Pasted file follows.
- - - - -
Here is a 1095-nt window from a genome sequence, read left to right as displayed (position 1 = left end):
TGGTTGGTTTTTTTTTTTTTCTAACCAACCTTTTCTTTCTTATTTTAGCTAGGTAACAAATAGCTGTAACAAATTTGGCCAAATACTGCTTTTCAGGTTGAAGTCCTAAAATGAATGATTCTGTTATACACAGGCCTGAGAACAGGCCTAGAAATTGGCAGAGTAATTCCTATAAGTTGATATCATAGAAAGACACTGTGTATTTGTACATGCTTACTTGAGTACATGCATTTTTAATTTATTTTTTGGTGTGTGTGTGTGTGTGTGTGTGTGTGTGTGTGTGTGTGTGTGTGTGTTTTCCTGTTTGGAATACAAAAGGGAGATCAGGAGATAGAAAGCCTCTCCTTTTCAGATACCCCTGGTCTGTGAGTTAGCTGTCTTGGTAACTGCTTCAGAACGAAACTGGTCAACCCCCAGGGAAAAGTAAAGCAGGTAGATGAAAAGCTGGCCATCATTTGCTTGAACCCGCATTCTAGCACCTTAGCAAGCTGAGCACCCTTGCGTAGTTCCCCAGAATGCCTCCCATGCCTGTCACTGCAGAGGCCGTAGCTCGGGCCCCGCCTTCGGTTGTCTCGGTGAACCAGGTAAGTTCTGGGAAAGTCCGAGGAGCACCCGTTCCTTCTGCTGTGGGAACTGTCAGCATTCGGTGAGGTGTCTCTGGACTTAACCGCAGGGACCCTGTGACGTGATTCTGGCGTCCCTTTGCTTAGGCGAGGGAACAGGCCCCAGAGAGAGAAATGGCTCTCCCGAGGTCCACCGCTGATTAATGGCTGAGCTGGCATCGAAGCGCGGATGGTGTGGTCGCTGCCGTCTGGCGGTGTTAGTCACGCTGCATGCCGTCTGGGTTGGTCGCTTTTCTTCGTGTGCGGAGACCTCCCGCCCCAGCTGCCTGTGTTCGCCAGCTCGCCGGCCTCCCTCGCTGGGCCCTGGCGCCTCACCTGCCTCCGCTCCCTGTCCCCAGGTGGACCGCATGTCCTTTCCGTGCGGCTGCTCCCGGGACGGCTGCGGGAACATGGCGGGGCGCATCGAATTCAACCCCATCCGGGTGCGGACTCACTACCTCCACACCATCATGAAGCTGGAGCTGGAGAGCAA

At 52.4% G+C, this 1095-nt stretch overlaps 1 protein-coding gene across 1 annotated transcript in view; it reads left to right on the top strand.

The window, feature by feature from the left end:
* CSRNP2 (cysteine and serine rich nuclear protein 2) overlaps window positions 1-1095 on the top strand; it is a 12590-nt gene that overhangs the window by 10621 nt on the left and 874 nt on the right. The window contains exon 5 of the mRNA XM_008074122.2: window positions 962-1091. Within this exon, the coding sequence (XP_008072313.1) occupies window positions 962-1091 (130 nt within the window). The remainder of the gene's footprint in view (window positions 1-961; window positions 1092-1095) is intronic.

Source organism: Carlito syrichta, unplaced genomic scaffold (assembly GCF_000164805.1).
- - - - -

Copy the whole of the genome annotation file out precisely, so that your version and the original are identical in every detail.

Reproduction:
Here is a 1095-nt window from a genome sequence, read left to right as displayed (position 1 = left end):
TGGTTGGTTTTTTTTTTTTTCTAACCAACCTTTTCTTTCTTATTTTAGCTAGGTAACAAATAGCTGTAACAAATTTGGCCAAATACTGCTTTTCAGGTTGAAGTCCTAAAATGAATGATTCTGTTATACACAGGCCTGAGAACAGGCCTAGAAATTGGCAGAGTAATTCCTATAAGTTGATATCATAGAAAGACACTGTGTATTTGTACATGCTTACTTGAGTACATGCATTTTTAATTTATTTTTTGGTGTGTGTGTGTGTGTGTGTGTGTGTGTGTGTGTGTGTGTGTGTGTGTTTTCCTGTTTGGAATACAAAAGGGAGATCAGGAGATAGAAAGCCTCTCCTTTTCAGATACCCCTGGTCTGTGAGTTAGCTGTCTTGGTAACTGCTTCAGAACGAAACTGGTCAACCCCCAGGGAAAAGTAAAGCAGGTAGATGAAAAGCTGGCCATCATTTGCTTGAACCCGCATTCTAGCACCTTAGCAAGCTGAGCACCCTTGCGTAGTTCCCCAGAATGCCTCCCATGCCTGTCACTGCAGAGGCCGTAGCTCGGGCCCCGCCTTCGGTTGTCTCGGTGAACCAGGTAAGTTCTGGGAAAGTCCGAGGAGCACCCGTTCCTTCTGCTGTGGGAACTGTCAGCATTCGGTGAGGTGTCTCTGGACTTAACCGCAGGGACCCTGTGACGTGATTCTGGCGTCCCTTTGCTTAGGCGAGGGAACAGGCCCCAGAGAGAGAAATGGCTCTCCCGAGGTCCACCGCTGATTAATGGCTGAGCTGGCATCGAAGCGCGGATGGTGTGGTCGCTGCCGTCTGGCGGTGTTAGTCACGCTGCATGCCGTCTGGGTTGGTCGCTTTTCTTCGTGTGCGGAGACCTCCCGCCCCAGCTGCCTGTGTTCGCCAGCTCGCCGGCCTCCCTCGCTGGGCCCTGGCGCCTCACCTGCCTCCGCTCCCTGTCCCCAGGTGGACCGCATGTCCTTTCCGTGCGGCTGCTCCCGGGACGGCTGCGGGAACATGGCGGGGCGCATCGAATTCAACCCCATCCGGGTGCGGACTCACTACCTCCACACCATCATGAAGCTGGAGCTGGAGAGCAA

At 52.4% G+C, this 1095-nt stretch overlaps 1 protein-coding gene across 1 annotated transcript in view; it reads left to right on the top strand.

The window, feature by feature from the left end:
* CSRNP2 (cysteine and serine rich nuclear protein 2) overlaps window positions 1-1095 on the top strand; it is a 12590-nt gene that overhangs the window by 10621 nt on the left and 874 nt on the right. The window contains exon 5 of the mRNA XM_008074122.2: window positions 962-1091. Within this exon, the coding sequence (XP_008072313.1) occupies window positions 962-1091 (130 nt within the window). The remainder of the gene's footprint in view (window positions 1-961; window positions 1092-1095) is intronic.

Source organism: Carlito syrichta, unplaced genomic scaffold (assembly GCF_000164805.1).